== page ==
The initial review of financial and insurance services will be published in August 2016. This will describe current methods, summarise the significant change in methodology that has taken place since Blue Book 2007, quality assure administrative data and describe how the newly developed Financial Services Survey conducted by ONS could potentially improve methodology. The final report, in winter 2018, will also consider the impact of the Enhanced Financial Accounts project (previously referred to as the flow of funds project) alongside the data from the new Financial Services Survey and consider how volume estimates could be improved.
35 – Electricity, Gas, Steam and Air Conditioning Supply
The initial review of electricity, gas, steam and air conditioning supply will be published in winter 2016. This will describe current concepts, data sources and methods, evaluate them against international guidelines (primarily, the Eurostat Handbook on Price and Volume Measures in National Accounts), and identify areas for improvement. The final report, to be published in summer 2017, will consider how data sources and methods could be improved.
58 – Publishing Activities
The initial review of publishing activities will be published in winter 2016. This will describe current concepts, data sources and methods, evaluate them against international guidelines (primarily, the Eurostat Handbook on Price and Volume Measures in National Accounts), and identify areas for improvement. The final report, to be published in summer 2017, will consider how data sources and methods could be improved.
60 – Programming and Broadcasting Activities
The initial review of programming and broadcasting activities will be published in winter 2016. This will describe current concepts, data sources and methods, evaluate them against international guidelines (primarily, the Eurostat Handbook on Price and Volume Measures in National Accounts), and identify areas for improvement. The final report, to be published in summer 2017, will consider how data sources and methods could be improved.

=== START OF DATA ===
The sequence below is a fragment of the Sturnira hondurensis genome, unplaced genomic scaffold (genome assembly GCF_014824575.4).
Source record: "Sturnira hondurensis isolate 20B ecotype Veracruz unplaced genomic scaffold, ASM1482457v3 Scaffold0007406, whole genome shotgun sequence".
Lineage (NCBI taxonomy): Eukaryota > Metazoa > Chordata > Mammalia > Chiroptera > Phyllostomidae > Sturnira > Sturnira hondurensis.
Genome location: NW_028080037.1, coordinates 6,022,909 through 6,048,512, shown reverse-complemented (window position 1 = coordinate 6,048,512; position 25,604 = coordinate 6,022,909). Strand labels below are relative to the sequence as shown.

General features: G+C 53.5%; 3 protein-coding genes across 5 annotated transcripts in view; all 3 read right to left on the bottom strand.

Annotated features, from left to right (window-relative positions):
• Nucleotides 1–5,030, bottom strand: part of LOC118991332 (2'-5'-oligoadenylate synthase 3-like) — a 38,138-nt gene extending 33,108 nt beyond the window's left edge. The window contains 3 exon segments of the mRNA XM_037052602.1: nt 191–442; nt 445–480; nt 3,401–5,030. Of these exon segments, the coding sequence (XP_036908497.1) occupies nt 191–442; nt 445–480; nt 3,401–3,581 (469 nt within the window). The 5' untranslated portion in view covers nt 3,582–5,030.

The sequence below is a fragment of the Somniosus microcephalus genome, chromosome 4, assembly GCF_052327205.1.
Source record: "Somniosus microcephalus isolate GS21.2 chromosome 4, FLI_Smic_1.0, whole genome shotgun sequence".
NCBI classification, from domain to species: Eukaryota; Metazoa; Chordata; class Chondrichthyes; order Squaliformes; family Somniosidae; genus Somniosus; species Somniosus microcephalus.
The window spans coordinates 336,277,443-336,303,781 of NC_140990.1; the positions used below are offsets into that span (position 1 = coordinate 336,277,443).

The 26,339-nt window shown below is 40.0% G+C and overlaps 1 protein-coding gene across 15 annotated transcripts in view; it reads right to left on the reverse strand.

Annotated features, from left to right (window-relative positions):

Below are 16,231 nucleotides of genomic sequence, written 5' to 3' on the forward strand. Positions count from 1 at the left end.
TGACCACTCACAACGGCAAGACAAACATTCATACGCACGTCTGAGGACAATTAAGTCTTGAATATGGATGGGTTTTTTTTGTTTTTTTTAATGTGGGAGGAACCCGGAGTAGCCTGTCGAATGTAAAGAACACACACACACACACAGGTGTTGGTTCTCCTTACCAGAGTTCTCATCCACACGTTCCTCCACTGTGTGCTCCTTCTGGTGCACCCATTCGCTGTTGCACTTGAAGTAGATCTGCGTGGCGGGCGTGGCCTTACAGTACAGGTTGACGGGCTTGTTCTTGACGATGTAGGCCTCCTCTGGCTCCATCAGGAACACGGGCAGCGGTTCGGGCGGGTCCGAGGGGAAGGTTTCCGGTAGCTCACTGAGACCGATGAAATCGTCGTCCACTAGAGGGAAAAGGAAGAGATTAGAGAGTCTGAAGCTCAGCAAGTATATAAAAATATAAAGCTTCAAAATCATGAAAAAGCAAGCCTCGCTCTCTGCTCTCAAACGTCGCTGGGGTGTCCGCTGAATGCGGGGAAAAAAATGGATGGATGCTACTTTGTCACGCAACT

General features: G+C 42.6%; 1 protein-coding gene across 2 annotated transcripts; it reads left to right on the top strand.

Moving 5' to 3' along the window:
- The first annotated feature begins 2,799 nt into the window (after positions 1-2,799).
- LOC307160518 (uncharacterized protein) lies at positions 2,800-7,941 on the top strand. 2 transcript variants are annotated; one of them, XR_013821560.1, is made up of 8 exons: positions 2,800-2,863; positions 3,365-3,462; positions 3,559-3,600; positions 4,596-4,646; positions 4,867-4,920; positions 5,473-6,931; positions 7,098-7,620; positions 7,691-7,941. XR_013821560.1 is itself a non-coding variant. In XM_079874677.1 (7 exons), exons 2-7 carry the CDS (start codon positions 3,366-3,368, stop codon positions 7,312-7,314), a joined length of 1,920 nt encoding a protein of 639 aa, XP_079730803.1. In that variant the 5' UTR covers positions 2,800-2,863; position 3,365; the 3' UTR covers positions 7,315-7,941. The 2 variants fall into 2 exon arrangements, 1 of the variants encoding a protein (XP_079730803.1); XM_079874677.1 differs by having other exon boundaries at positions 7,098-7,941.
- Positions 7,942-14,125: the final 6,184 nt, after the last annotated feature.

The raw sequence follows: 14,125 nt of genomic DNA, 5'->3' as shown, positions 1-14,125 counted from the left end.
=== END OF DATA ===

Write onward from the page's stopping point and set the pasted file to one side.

3.3 - Priority matrix
A key feature of the industry review programme has been the use of a matrix to prioritise the industries in need of review. This has been driven primarily by the weight of each industry and, with the publication of Blue Book 2016, the matrix has now moved to using weights in proportion to gross value added for 2013 expressed as parts per thousand. The matrix has undergone some methodological changes over time but the new matrix for 2016 has been prepared using the same methodology as 2014. We will continue to produce the priority matrix to capture the progress being made. For details on how the matrix is produced please see the 2014 report.Back to table of contents
4.1 - UK Statistics Authority Assessment and admin data recommendation
Following the UK Statistics Authority assessment of Short-Term Economic Output Indicators: Preliminary Estimate of GDP, Indices of Production and Services, and Retail Sales, in March 2015 it was announced that these 4 indicators would retain their National Statistics status. You can find further details in the confirmation letter.
The UK Statistics Authority made 13 recommendations with which the short-term economic output indicators must comply. One of the recommendations is to review the administrative data used to compile the short-term indicators. This recommendation is part of the UK Statistics Authority‘s Regulatory Standard for the Quality Assurance of Administrative Data, published in January 2015.
We have agreed with the UK Statistics Authority to conduct a review of all administrative data sources to be completed by 2018. This will continue to be part of the industry review process, where all data sources are reviewed for their quality and conceptual appropriateness. There are 4 industries, 01 (agriculture), 02 (forestry), 03 (fishing and aquaculture) and 94 (activities of membership organisations) that use admin data which will not have been reviewed by agreed deadline. A separate review of these 4 industries, to look at administrative data sources only, will be completed by 2018.
Details of the sources used to compile the short-term indicators can be found in the GDP(O) source catalogue, first published in 2014 and revised for 2015, and again for 2016. The catalogue of sources will continue to be updated on an annual basis, and published alongside Blue Book 2016 on 31 July 2016.
4.2 - Website update
As in previous years we are continuing to make improvements to the information available to users on the short-term indicators web pages. In 2014, we published the GDP(O) source catalogue for the first time, we published an updated version in 2015, and will be publishing the latest update alongside Blue Book in July 2016. Additional improvements have also been made, including the publication of our methodology for the UK SIC 2007 industry 01 (agriculture).